At public hearings held across the city this month, I have heard strong objections from hundreds of MTA customers about the fare and toll increase and service cuts the MTA has been forced to propose. You may be surprised by my reaction: I agree with you. A 25 percent fare increase is too much, especially in this economic environment. And with transit ridership growing, I agree that now is the time to be adding service, not cutting it. These painful measures can be avoided, but only with your help.
Unfortunately, the MTA is facing a $1.2 billion deficit as a result of rising debt costs and a dramatic decrease in revenue due to the collapse of the economy. Make no mistake, we are doing everything we can internally to tighten our belts. We are cutting costs by 6 percent over three years, with managerial and administrative expenses cut by 7 percent this year alone. We will achieve these results by pursuing innovative programs, such as a plan to consolidate back-office operations that will save up to $40 million annually. I, along with agency presidents, will also forgo previously agreed-to raises. But administrative costs make up only 7 percent of the MTA’s budget, so no amount of cutting can solve our entire problem.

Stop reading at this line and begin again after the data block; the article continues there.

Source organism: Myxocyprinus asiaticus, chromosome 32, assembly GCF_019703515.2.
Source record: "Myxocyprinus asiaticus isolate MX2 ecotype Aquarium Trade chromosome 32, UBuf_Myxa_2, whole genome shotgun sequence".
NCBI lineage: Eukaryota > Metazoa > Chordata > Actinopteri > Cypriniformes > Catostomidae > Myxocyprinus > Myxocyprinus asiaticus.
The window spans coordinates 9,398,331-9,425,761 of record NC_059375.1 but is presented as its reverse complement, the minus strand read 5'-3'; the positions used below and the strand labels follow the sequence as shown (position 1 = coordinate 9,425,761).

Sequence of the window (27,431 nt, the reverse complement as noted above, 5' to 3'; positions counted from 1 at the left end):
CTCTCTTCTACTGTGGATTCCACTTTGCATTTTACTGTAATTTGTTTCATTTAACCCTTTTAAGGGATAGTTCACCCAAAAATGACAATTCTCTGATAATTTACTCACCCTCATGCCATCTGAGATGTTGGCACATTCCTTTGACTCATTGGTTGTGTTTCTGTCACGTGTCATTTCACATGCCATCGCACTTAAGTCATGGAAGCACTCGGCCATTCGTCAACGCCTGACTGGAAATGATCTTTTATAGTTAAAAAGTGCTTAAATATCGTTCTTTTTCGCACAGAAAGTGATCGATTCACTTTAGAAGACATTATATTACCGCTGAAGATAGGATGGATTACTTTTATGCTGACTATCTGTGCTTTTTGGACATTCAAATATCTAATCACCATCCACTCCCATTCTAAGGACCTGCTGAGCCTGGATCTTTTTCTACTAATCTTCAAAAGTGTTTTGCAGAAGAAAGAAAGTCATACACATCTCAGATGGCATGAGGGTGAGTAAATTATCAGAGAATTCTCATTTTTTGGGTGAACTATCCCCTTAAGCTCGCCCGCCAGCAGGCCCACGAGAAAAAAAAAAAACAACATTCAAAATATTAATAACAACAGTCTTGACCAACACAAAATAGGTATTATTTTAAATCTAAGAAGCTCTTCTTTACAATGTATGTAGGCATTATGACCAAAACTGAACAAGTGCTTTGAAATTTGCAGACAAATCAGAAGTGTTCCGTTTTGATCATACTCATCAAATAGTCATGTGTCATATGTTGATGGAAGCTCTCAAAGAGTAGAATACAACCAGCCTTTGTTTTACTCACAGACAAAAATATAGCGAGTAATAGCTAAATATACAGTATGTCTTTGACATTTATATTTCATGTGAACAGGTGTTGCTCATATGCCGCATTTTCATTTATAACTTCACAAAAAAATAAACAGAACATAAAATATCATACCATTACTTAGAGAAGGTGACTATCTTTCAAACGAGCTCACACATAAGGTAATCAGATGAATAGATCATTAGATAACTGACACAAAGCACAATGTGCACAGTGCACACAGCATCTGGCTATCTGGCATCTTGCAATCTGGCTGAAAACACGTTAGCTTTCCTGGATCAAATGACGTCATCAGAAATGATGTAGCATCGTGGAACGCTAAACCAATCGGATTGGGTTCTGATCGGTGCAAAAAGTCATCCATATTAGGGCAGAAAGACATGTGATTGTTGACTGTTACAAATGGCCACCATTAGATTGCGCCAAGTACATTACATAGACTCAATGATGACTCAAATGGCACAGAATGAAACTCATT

Even more worrisome is the lack of funding to pay for maintaining and expanding the system. Since 1982, the MTA has invested $76 billion on these capital projects. As a result, the subway is now literally 20 times more reliable than it was in the early ‘80s. Ridership is up 50 percent in the past dozen years, reaching levels not seen in a generation. While this progress doesn’t mean much when you’re standing on a crowded No. 2 train, it is important to acknowledge how far we’ve come from the days of graffiti-covered trains and daily track fires.
Thankfully, the commission appointed by Gov. David Paterson and chaired by former MTA Chairman Richard Ravitch has recommended a funding package to support the system’s capital needs and help limit fare increases and eliminate service cuts. The Ravitch proposal shares the responsibility for funding the transit system among everyone who benefits from it, and I strongly support these recommendations.
After 25 years of dramatic improvement, New York’s transit network is clearly at a crossroads. A lack of funding threatens to derail unprecedented progress and send us in the wrong direction. If Albany doesn’t act soon, our customers will be faced with drastic fare and toll increases and service cuts, and the system will risk falling into disrepair.
Please call or write your local State Senator and Assembly Member and urge them to support the Ravitch recommendations to provide a steady, long-term funding stream for the MTA. Make sure our legislators understand the importance of the MTA’s transit network to all New Yorkers. Providing the region with efficient and reliable transportation options will keep our hardworking men and women and our economy moving forward.
Elliot Sander is CEO and executive director of the Metropolitan Transportation Authority.
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